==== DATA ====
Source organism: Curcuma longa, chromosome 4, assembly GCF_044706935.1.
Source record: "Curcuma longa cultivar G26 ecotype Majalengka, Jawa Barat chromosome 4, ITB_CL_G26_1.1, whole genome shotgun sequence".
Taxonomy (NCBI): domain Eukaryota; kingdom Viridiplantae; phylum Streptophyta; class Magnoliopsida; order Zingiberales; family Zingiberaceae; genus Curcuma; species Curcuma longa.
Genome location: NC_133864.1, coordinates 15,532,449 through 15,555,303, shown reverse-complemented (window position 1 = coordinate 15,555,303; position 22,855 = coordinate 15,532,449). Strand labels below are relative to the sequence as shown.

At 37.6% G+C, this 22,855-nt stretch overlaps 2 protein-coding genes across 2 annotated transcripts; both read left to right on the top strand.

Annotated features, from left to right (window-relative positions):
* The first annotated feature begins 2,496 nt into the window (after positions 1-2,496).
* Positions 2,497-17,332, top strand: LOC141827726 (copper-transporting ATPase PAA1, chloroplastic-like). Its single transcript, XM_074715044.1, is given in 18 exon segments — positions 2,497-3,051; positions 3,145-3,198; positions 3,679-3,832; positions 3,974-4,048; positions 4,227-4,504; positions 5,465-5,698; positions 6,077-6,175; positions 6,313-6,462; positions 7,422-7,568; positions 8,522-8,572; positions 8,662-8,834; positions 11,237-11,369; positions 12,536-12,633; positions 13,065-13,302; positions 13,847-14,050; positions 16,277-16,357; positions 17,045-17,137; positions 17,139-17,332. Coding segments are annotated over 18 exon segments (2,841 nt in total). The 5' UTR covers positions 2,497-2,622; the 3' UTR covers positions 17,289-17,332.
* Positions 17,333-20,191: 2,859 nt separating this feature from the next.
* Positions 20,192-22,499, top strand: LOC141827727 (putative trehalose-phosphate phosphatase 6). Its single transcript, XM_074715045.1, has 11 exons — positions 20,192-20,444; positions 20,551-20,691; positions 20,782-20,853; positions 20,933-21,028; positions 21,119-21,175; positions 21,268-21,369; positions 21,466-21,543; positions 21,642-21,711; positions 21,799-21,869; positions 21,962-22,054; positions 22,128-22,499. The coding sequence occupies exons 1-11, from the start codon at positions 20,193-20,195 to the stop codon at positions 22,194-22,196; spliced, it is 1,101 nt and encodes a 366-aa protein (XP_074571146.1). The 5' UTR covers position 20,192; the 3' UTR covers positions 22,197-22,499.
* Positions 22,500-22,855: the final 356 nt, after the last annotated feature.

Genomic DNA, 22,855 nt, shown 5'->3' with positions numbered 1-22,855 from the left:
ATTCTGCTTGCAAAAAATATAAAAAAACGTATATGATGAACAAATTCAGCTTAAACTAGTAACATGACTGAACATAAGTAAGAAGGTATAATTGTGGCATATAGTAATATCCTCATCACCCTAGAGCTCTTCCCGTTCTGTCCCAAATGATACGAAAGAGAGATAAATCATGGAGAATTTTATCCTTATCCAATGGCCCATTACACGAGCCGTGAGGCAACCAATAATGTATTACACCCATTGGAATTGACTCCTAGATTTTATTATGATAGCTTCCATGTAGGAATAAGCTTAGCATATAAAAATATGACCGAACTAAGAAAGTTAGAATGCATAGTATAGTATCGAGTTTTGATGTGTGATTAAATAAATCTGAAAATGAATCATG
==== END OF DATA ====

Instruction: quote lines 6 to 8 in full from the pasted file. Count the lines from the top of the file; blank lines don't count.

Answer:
Annotated features, from left to right (window-relative positions):
* The first annotated feature begins 2,496 nt into the window (after positions 1-2,496).
* Positions 2,497-17,332, top strand: LOC141827726 (copper-transporting ATPase PAA1, chloroplastic-like). Its single transcript, XM_074715044.1, is given in 18 exon segments — positions 2,497-3,051; positions 3,145-3,198; positions 3,679-3,832; positions 3,974-4,048; positions 4,227-4,504; positions 5,465-5,698; positions 6,077-6,175; positions 6,313-6,462; positions 7,422-7,568; positions 8,522-8,572; positions 8,662-8,834; positions 11,237-11,369; positions 12,536-12,633; positions 13,065-13,302; positions 13,847-14,050; positions 16,277-16,357; positions 17,045-17,137; positions 17,139-17,332. Coding segments are annotated over 18 exon segments (2,841 nt in total). The 5' UTR covers positions 2,497-2,622; the 3' UTR covers positions 17,289-17,332.